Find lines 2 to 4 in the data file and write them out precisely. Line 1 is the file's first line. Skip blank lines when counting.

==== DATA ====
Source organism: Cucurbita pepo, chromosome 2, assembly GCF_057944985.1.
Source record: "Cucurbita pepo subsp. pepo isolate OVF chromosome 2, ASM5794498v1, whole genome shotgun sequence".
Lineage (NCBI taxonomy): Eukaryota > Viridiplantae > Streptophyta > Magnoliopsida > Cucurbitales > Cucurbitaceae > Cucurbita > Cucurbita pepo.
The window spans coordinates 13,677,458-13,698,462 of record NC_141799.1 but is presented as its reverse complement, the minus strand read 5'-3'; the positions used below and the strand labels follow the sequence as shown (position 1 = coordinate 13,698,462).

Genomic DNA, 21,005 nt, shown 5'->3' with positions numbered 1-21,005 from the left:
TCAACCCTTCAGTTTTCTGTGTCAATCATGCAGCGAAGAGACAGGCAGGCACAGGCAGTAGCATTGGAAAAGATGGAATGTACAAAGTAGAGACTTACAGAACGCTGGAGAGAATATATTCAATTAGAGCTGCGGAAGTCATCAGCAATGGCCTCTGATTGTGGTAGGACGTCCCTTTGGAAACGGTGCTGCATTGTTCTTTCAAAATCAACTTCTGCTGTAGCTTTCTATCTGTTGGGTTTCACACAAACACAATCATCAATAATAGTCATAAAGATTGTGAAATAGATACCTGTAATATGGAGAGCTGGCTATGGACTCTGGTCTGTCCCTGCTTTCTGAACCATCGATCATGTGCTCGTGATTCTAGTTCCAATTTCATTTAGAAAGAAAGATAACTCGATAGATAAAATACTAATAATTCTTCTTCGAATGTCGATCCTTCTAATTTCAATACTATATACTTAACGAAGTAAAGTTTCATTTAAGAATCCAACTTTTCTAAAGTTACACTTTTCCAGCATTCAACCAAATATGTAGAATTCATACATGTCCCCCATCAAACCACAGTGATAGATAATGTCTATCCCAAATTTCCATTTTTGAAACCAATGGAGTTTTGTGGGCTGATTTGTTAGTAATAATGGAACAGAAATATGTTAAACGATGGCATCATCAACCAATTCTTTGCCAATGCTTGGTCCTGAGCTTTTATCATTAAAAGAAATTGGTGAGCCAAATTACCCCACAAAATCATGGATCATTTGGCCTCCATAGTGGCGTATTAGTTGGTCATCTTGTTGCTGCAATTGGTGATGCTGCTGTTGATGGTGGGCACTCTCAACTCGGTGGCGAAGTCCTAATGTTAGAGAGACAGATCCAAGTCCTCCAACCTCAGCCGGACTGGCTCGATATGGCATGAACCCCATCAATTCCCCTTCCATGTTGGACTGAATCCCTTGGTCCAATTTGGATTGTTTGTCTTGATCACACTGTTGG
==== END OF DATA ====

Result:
Source record: "Cucurbita pepo subsp. pepo isolate OVF chromosome 2, ASM5794498v1, whole genome shotgun sequence".
Lineage (NCBI taxonomy): Eukaryota > Viridiplantae > Streptophyta > Magnoliopsida > Cucurbitales > Cucurbitaceae > Cucurbita > Cucurbita pepo.
The window spans coordinates 13,677,458-13,698,462 of record NC_141799.1 but is presented as its reverse complement, the minus strand read 5'-3'; the positions used below and the strand labels follow the sequence as shown (position 1 = coordinate 13,698,462).